This is what happened: he tweaked settings galore, hoping to squeeze out more performance somehow. Nerds tend to do this; it's natural.
However by removing the automatic settings and forcing it into one or more configurations that may have been suboptimal, performance actually decreased.
When he returned the settings to "fully automatic" everything was fine and dandy and maximal.
Moral of the story (and I quote): "Resist the urge to tinker with these settings."
You can basically ignore everything except that last line—and if you're familiar with the excellent AirPort Extreme, you probably already knew that.
However, it's possible that the flexibility of the settings toward other cases (like using the router with older hardware, or less compatible or buggy devices) necessitate their presence and complexity. Seems likely to me that each of these settings has been placed due to a specific support case with the plethora of device data and testing cases that they must have from years of customer support.
I think, then, that the settings are not for the maximal optimal case, and the misunderstanding here is that the router is somehow not initialized for maximum performance. This may be true for other router brands, but in my experience, is not true for Apple.
Changing it to a single name for both networks leaves my iMac always connected via 2.4GHz and no obvious way to switch to 5GHz.
I can't say that this configuration change will help for everybody - I'm just reporting what I'm seeing.
Now I'm on the 5GHz again I seem to be getting a more consistent 450Mbps link speed although actual throughput seems the same.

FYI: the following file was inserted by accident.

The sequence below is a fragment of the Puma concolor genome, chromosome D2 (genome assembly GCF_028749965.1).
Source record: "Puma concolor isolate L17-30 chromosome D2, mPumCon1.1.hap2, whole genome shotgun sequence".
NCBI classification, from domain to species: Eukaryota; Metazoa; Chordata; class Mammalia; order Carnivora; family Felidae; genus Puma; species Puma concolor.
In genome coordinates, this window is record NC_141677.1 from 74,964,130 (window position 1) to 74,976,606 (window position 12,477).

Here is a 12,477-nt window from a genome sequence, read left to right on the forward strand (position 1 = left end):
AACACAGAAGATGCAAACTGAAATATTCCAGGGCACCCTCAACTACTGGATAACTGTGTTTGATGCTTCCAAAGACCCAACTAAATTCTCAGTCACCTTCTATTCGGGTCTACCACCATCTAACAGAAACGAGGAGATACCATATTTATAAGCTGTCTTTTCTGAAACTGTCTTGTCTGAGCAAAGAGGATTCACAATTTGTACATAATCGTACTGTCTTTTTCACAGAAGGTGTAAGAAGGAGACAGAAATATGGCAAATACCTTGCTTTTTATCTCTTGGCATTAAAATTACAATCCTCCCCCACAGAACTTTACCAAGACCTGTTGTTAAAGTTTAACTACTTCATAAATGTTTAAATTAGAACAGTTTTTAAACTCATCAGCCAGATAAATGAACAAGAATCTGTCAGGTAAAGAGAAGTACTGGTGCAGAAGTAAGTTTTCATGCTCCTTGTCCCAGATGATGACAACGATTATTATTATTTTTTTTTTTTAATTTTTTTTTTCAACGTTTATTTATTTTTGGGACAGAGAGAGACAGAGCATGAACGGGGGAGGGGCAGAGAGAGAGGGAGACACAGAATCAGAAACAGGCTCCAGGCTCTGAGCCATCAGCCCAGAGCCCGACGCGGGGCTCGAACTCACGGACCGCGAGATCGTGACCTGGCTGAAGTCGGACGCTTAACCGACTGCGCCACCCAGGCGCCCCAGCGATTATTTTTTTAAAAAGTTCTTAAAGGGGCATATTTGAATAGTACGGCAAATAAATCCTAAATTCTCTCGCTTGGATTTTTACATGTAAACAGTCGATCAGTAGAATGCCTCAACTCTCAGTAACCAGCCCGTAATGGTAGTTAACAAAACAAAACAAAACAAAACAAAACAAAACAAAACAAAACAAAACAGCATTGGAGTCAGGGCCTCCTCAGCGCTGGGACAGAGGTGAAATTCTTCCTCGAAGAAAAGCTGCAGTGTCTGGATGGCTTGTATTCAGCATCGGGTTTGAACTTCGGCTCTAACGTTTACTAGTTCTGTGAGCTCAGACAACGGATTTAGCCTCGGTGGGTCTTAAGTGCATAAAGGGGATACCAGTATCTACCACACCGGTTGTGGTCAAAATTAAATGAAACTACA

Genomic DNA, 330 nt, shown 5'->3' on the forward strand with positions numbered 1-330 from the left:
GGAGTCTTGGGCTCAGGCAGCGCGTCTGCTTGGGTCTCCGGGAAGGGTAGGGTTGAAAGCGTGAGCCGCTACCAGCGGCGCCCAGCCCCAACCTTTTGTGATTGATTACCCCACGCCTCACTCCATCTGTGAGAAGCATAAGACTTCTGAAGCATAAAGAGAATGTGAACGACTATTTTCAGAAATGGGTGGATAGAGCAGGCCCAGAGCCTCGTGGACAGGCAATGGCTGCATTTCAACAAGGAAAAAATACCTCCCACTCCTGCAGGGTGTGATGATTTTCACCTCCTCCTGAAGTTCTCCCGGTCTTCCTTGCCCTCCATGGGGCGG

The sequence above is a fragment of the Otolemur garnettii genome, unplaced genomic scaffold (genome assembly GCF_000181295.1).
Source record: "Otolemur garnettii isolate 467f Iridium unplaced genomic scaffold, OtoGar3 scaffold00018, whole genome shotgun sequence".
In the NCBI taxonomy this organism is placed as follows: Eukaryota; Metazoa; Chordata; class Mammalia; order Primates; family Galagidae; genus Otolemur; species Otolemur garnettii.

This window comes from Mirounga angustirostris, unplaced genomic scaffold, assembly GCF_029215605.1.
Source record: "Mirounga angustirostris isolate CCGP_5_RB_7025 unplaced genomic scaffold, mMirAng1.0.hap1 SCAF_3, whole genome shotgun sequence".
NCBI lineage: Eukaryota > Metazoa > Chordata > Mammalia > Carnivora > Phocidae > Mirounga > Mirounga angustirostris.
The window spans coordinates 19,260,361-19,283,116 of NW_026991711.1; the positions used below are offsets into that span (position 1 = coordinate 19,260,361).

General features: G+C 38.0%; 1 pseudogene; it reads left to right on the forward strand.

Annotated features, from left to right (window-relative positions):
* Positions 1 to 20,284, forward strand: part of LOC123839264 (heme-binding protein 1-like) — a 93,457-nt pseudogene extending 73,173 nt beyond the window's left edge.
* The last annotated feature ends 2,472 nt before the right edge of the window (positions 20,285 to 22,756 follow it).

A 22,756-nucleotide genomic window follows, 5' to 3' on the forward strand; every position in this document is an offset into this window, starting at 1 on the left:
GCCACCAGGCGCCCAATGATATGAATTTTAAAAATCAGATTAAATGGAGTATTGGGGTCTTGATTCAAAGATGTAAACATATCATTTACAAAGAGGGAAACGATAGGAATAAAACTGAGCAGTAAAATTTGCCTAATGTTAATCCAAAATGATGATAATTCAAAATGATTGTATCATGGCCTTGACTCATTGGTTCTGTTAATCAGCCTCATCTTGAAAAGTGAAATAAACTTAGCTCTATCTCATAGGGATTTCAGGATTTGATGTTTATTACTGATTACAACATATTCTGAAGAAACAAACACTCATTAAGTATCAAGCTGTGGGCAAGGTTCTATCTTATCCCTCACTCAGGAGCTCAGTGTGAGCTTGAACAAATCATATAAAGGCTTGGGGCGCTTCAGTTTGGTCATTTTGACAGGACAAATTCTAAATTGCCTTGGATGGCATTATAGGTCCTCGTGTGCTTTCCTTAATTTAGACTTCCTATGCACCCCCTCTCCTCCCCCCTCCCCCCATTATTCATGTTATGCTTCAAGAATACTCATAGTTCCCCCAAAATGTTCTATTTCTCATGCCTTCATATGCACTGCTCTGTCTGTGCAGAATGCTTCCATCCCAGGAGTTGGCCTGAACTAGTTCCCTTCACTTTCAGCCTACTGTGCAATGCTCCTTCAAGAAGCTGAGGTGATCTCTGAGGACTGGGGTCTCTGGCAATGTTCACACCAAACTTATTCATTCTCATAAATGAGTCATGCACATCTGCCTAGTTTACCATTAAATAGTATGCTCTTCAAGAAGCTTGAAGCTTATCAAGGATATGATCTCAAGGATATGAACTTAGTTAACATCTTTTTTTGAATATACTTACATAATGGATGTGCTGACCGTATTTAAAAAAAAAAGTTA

I think I might just leave it on fully auto now, it seems to work pretty well.
* Connect to the 2.4Ghz network
* Hold "Option" and click the wifi icon in the top menu
* Note the "Transmit Rate"
* Repeat this for the 5Ghz network
When I first setup my Time Capsule I noticed that my Mac often times was attaching to the 2.4Ghz network. At that point I separated the networks and did the above.
Low and behold, each time the Mac picked the 2.4Ghz network it did so because it had a higher transmit rate than the 5Ghz one in a given location.
So now I keep separately named networks and can usually connect at 450 mbps (mbp) or 150 (mba). At least I believe that is the case, I can double check at home.
This is a classic case of someone geeking out over settings and over-optimizing themselves into a corner. Hence the last line of the article, and an excellent moral.
Saying that, I see no downsides to leaving it fully auto and I think I'll leave it at these settings now.
1. Disable your other airport expresses and the 2nd airport extreme
2. Place your iPad as close to the airport extreme as is reasonably possible (the one connected to the cable modem... just to try to get the max speed – it would be interesting to see what the speed dropoff with distance is in a second, separate test)
3. Try the different options again (especially connecting on 5ghz using a different SSID with the airport extreme's 5ghz network set to n-only)
It's not just the wifi interference (which shouldn't be a problem, but could you also post how many other wifi SSIDs are visible from your iPad?) – but multiple airport expresses mixed with an airport extreme falls outside the realm of what 99% of users do (I think it could be a bug when the airports interact).
As other posters have said, this kind of performance drop is abnormal.
I don't think the Airport Expresses have anything to do with it - I've had some reports of other people being able to replicate my results without that.